Meanwhile, over in Canada, the Ontario Securities Commission chair and CEO Maureen Johnson is stepping down 10 months before her term is scheduled to end. OSC Vice Chair Grant Vingoe will take over as acting chair while a search is undertaken for Jensen's replacement. In 2019. Of course, Jensen stated she wanted a war on red tape and the simplification of regulation. At that time, instead of applauding her common sense, I must apologize to the parish: I ought to have realized she was probably doomed particularly in the land of the Maple Leaf “wokesters.”
Over at the Swiss Stock Exchange, quite interesting, three more executives have left their hundred million dollar blockchain project, quite what's going on on the inside, nobody knows, because it's not of course been on an immutable ledger.
And finally this week in terms of staffing news within the parish or rounded, Xavier Rolet has lasted barely a year in his role as chief executive of the massive hedge fund CQS. Quite interesting...wonder why he's stepping down. Congratulations at the same time to Serfe Harry, a parishioner who was CFO at CQS at Xavier’s instigation: he is being elevated to deputy chief executive.
In regulation news this week: the Georgian Parliament have passed a derivatives law supported by the EBRD.Hooray! it's a derivatives world and Georgia will soon be another country in the United Nations of derivatives.
Technology news: the highlight of the week was the NASDAQ tech trends survey for 2020.
Another interesting and entirely to be applauded succinct report from NASDAQ outlining some useful tech Nuggets to ponder in the year ahead. It's a tough call to do these reports year in year out especially when your tech vendor business has gone from somewhat niche to major entity, itself within a multi billion dollar entity
Elsewhere in India, the Power Exchange of India have upgraded their trading platform. Sounds like a wonderful piece of technology kit. However, as an Anglophone, I must say, I'm a little bit concerned about the branding: is PratYay, really an appropriate name for trading system? Perhaps it means something in India that we're not understanding in the English speaking world.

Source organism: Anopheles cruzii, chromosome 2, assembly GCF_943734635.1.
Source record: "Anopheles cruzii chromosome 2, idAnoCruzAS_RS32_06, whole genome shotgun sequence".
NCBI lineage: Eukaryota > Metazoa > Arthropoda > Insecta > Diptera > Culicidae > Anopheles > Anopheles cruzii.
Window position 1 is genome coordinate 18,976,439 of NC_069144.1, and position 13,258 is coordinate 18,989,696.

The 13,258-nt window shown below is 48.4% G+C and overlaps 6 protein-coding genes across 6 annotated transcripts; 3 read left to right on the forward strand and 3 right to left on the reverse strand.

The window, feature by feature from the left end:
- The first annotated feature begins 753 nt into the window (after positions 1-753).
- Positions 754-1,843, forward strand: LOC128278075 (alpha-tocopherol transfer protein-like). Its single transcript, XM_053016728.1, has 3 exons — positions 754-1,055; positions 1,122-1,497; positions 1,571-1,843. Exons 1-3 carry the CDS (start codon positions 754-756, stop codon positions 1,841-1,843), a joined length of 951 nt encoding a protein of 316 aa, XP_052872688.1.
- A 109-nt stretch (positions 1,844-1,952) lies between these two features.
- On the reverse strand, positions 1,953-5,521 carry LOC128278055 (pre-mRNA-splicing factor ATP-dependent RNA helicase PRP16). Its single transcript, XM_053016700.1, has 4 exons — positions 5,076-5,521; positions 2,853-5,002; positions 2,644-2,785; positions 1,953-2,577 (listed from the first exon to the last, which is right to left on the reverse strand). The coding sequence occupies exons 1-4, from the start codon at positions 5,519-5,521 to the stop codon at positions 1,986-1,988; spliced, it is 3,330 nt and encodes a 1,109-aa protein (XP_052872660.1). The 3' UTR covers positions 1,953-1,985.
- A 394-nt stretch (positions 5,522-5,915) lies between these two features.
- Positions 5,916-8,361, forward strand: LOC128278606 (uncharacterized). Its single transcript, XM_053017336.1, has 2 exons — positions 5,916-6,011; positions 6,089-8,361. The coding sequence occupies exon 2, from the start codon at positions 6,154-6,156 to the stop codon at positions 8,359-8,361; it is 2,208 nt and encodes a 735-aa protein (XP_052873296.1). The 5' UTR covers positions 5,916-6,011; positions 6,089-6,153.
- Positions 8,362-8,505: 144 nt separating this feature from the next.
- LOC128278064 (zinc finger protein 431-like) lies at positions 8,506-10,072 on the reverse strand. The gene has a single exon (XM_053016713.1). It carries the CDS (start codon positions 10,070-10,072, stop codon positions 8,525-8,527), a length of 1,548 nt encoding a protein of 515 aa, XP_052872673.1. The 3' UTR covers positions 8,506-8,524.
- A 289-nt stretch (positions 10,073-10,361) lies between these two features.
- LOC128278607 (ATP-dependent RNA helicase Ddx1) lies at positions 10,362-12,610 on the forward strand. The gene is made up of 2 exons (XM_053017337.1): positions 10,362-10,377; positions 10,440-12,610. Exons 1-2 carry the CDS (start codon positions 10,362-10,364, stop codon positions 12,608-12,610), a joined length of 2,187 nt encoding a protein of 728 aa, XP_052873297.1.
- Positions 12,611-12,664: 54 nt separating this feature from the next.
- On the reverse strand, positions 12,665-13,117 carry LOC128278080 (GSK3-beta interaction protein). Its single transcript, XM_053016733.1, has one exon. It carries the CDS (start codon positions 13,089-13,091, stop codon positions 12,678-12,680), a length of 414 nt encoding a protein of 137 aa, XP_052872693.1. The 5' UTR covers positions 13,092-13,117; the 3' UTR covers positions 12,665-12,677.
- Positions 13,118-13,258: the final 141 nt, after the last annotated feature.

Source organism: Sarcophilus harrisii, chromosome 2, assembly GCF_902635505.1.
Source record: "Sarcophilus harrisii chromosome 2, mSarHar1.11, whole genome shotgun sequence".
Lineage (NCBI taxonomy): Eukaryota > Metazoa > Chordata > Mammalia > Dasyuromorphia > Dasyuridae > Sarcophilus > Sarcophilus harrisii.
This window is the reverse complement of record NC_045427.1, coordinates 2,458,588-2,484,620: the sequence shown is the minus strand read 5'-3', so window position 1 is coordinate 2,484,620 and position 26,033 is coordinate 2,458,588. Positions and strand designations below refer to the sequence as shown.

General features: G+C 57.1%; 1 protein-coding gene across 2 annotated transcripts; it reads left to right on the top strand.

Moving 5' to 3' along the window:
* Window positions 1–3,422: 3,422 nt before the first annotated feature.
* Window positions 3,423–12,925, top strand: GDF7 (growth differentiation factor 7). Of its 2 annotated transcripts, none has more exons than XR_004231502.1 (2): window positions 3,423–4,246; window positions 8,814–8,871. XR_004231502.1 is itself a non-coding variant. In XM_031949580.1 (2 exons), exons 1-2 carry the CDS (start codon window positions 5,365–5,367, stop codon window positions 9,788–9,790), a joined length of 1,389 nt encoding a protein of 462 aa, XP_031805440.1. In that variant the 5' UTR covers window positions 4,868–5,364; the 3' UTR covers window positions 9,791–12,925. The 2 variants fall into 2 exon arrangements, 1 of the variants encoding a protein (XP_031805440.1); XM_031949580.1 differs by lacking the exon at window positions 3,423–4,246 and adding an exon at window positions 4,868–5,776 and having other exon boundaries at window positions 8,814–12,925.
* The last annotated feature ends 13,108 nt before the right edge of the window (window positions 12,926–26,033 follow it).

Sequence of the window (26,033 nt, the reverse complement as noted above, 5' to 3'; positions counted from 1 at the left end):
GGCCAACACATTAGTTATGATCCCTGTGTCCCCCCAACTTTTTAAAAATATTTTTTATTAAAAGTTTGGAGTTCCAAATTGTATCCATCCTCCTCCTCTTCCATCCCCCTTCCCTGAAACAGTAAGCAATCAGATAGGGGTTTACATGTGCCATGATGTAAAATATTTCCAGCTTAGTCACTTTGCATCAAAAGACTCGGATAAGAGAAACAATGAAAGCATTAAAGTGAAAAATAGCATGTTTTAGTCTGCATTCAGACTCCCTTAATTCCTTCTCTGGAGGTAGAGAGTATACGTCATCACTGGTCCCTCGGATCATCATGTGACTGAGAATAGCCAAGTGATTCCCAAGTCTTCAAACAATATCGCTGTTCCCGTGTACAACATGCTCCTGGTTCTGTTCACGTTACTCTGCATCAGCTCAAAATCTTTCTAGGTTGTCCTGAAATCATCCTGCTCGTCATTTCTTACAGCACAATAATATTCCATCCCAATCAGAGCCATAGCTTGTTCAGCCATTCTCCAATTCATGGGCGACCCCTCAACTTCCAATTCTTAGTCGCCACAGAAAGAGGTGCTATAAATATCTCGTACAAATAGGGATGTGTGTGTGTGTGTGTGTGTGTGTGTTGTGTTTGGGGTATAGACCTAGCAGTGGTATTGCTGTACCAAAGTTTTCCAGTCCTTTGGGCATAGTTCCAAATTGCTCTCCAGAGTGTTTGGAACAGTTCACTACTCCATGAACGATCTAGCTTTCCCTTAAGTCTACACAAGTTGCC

Over in product news, ladies and gentlemen, one interesting snippets of product information Curiously, Reuters published some proposed ICE Murban contract specs on Wednesday afternoon of this week. And then all of a sudden overnight, the links seem to have gone dead. Nobody quite knows why. And it doesn't seem to have anything to do with ICE either. So here's an excerpt of what they published. As always, it should of course be subject to every form of regulatory permission proviso. The good folks of the Abu Dhabi global markets will decide what is the best contract in due course. I quote,
“ICE also plans to add price spreads against other Published crude futures contracts such as Murban-Brent and Murban - WTI and also introduce an alternative delivery procedure to facilitate trading, a source with knowledge of the matter said. Buyers and sellers are matched after the contract expires. And if they agree to deliver to an alternative location or deliver an alternative grid, the delivery procedure becomes a bilateral agreement and the exchange exits the process.”
The contract spec itself seems well pretty plain vanilla and logical compared to other similar markets in the world. It's 1000 barrels per lot contract, one cent trading price quotation, one cent settlement price quotation both in US dollars. Last trading day will be the last business day of the second month preceding delivery. Final settlement price: Singapore market price on the last trading day and this Foreign Exchange delivery settlement price which will be the basis for physical delivery. Daily market prices will be published at 4:30pm Singapore time. So that's 0830 GMT and 4:30pm. London time. No London market price on the last trading day each month daily settlement volume weighted average price of trades between 7.28 and 7:30pm. London time looking at 22 hours per day of trading, that's going to be Monday to Friday as proposed 1am to 11pm London time. So it's obviously not going to incorporate quite the exactitude of the Abu Dhabi working week which is usually Sunday to Thursday Inclusive.
Physical delivery, delivery of Morocco and crude oil at the Abu Dhabi National Oil companies terminal at UAE Fujairah. On a free on board basis on to buyers vessel during the delivery month. There will be up to 48 consecutive contract months. Very interesting. We'll see how that develops. And indeed, hopefully at some stage the draft will reappear on Reuters or some other news service. And finally, for this week's Bulletin of the Exchange Invest Weekly, crowdfunding is expected to capitalize the capital market, according to Bhutan's national newspaper. Ladies and gentlemen, at this juncture, the news that the Royal Securities Exchange of Bhutan is going to be able to provide alternative financing via a digital crowdfunding platform must, If nothing else, demonstrate just how global crowdfunding has become in less than a decade. On that note, thank you for listening. Ladies and gentlemen, I'll be back on Monday with the Exchange Invest Daily newsletter for all our subscribers across the world. My name is Patrick L Young, have a great week in markets!